Bafana need more Taus, Lakays and Fosters

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Sport | Soccer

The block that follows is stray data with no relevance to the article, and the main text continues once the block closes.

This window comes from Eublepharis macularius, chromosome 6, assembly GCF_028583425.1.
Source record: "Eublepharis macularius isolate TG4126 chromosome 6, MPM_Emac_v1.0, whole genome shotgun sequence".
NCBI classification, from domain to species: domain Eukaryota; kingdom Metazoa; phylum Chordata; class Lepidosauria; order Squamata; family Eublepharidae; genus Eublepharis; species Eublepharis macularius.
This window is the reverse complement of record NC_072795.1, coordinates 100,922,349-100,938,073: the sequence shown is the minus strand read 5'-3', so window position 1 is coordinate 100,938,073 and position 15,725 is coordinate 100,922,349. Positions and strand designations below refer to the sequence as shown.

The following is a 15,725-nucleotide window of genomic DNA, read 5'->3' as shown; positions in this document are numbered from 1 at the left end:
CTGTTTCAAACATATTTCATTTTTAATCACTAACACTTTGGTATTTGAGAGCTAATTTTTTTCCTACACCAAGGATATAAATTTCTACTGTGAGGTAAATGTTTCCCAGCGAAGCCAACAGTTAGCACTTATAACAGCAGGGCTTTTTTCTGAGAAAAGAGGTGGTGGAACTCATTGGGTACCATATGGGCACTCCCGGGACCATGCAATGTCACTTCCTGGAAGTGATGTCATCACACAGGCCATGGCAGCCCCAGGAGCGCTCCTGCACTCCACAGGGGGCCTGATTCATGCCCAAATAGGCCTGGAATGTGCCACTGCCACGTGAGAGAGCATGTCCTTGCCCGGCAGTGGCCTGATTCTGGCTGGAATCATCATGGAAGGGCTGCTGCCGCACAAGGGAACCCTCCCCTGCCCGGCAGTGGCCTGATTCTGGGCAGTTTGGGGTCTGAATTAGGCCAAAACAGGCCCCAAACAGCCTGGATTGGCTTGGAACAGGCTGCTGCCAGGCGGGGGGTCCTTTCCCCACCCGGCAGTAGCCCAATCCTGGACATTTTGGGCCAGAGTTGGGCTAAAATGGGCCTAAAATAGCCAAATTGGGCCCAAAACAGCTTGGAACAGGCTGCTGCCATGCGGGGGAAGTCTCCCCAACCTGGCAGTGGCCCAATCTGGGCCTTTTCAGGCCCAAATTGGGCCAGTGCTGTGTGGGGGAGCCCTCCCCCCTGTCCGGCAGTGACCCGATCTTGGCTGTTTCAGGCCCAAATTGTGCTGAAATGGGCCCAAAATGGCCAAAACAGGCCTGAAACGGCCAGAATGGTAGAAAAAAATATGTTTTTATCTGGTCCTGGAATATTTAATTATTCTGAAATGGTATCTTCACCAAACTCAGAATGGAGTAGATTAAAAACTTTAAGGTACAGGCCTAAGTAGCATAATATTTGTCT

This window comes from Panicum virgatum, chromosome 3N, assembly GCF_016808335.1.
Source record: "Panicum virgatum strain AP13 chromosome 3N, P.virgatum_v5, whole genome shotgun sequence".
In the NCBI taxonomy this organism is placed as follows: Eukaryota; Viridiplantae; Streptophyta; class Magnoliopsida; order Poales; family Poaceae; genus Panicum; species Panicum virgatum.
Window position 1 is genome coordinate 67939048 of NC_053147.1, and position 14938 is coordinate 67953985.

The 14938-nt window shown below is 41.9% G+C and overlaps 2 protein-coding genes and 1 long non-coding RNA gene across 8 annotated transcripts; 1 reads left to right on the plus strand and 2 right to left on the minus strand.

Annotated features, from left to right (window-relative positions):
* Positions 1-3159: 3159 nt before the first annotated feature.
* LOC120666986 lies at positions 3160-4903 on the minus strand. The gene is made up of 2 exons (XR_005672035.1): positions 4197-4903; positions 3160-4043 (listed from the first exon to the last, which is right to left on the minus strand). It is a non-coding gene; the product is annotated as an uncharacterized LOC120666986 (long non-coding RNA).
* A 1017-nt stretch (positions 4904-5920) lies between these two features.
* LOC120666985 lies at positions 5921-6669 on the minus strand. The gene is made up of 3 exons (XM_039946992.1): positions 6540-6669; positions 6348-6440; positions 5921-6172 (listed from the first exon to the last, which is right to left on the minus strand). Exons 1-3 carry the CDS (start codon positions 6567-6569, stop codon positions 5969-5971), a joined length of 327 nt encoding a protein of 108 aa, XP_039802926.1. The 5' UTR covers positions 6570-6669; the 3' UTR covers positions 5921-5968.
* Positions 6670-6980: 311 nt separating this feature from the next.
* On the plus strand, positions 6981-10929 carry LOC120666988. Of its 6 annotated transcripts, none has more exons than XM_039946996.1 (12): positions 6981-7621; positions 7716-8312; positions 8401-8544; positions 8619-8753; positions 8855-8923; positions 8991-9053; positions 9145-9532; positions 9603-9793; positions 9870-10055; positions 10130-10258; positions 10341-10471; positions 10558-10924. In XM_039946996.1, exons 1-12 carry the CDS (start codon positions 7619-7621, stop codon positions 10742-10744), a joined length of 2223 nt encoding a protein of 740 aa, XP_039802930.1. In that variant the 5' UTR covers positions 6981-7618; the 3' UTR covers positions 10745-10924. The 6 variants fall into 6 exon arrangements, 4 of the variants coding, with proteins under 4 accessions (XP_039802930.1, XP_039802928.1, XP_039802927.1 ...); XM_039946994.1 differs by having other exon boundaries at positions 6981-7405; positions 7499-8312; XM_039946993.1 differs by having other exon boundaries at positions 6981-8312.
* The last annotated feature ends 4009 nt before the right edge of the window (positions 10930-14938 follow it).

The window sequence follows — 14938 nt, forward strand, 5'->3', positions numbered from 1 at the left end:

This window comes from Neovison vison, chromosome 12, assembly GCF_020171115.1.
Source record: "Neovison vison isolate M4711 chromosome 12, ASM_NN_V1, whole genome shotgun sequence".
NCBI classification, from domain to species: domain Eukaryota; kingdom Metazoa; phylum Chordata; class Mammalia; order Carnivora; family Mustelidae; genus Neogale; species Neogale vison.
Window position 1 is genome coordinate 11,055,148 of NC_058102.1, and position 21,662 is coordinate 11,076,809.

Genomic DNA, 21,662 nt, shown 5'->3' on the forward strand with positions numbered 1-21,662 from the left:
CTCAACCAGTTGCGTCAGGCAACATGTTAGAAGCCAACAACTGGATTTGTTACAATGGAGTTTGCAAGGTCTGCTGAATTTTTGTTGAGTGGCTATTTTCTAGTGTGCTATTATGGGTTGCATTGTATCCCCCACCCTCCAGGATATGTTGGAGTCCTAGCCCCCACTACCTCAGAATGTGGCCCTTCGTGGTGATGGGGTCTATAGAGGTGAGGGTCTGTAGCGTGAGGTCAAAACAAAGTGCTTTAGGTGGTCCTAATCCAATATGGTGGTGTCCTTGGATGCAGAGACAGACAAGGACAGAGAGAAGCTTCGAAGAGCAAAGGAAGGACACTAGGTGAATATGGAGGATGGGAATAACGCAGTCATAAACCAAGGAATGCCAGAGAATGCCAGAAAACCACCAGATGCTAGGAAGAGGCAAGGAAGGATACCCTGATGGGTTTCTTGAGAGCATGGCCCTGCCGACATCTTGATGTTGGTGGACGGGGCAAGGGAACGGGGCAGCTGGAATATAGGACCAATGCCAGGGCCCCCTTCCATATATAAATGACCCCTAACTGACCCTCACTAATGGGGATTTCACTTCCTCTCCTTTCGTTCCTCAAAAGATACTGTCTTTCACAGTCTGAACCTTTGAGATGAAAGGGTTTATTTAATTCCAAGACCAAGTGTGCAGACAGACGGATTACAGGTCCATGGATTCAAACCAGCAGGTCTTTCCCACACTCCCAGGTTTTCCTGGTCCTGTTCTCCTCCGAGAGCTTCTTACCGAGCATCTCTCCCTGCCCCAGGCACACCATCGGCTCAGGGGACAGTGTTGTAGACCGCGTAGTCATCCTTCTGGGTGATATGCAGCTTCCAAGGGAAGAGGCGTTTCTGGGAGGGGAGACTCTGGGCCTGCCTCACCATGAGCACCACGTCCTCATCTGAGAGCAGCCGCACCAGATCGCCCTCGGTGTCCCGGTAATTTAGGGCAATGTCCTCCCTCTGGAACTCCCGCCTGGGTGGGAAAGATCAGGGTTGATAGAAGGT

Percy Tau has reminded South Africans of how dangerous he can be when he is in the mood to tame alligators. He was Percy the menace when his brace helped Al Ahly put a foot in the final of the Caf Champions League. His second goal was special, a jawdropping solo run that took a maze of Esperance defenders on a merry dance before dunking it into the net and reducing Friday night’s second leg into an academic exercise as Ahly stormed into the final 4-0 on aggregate. He became a beacon of hope when Brighton & Hove Albion signed him for a (then) record transfer fee but work permit complications saw him shunted to Belgium on loan. When his four-year contract with Brighton ended, Graeme “Harry” Potter deemed him surplus to requirements. Tau decided to reunite with his former Mamelodi Sundowns coach Pitso Mosimane at Ahly in a move many detractors decried as a downgrade. Prophets of doom disapproved of the move. At the top of their voices they predicted doomsday for his career when Mosimane left the Club of the Century to take up a coaching job with second division Al Ahli of Saudi Arabia. Somewhat blighted by a loss of form, Tau was destined for the exit door after Mosimane’s departure loomed as a large possibility in the eyes of his naysayers who further disparaged him. An assortment of injuries derailed him in his early months and the stop-start situation disrupted his momentum. In the eyes of the choir of disapproval, Tau was well and truly on the way to becoming a man forgotten. “We told you so,” mocked the detractors. It was only a matter of time before the prophecy of his return from “superior” Europe to “inferior” Africa was disproved. He continued fighting and stayed his course. Grandpa Hugo Broos must have been pleased by the performance as he dunked his rusks while watching the match. This was the Tau the Bafana Bafana boss and millions more expect to see in the 2023 Afcon in Ivory Coast next year. When Tau is selfless and suppresses his selfish streak, he makes the team tick. Because he is the poster boy of South African soccer he is at times consumed with the thought that he has to do it all by himself. He sometimes plays as if he alone carries the hopes of the country on his shoulders. Those who watch Bafana matches carefully would have observed that on occasion the Lion opts to take a shot at goal when playing a pass to a teammate would have been a better option for the team to score. Still, he remains Bafana’s star player. Tau has traversed a less travelled path in recent years. South African players do not see north Africa as a destination to further develop their football. For some strange reason they see it as unfashionable. Lyle Lakay is the only other man from the south plying his trade in the Egyptian Premier League for the Pyramids. The confines of home comforts have curtailed the progression of some players. They prefer to be popular patrons at places of enjoyment where they are feted as celebrities rather than pushing themselves beyond the limit and giving vent to their talents. Too many times we’ve seen some leave the borders of the republic only to return to Mzansi a year or two later. No staying power. No desire to dream bigger. Just happy to be home. There has to be a significant shift in mindsets for our soccer stars to challenge themselves in a highly competitive space. At least Lyle Foster will taste English Premier League action with Burnley. One certainly hopes that his coach and former captain of Manchester City, Vincent Kompany, will give him game time and not make him an ornament on the bench. Because Bafana need more Taus, Lakays and Fosters. South Africa is crying out for a steady stream of players testing themselves in the higher echelons. Chilling at shisanyamas and car washes cannot and must not be the ultimate goal.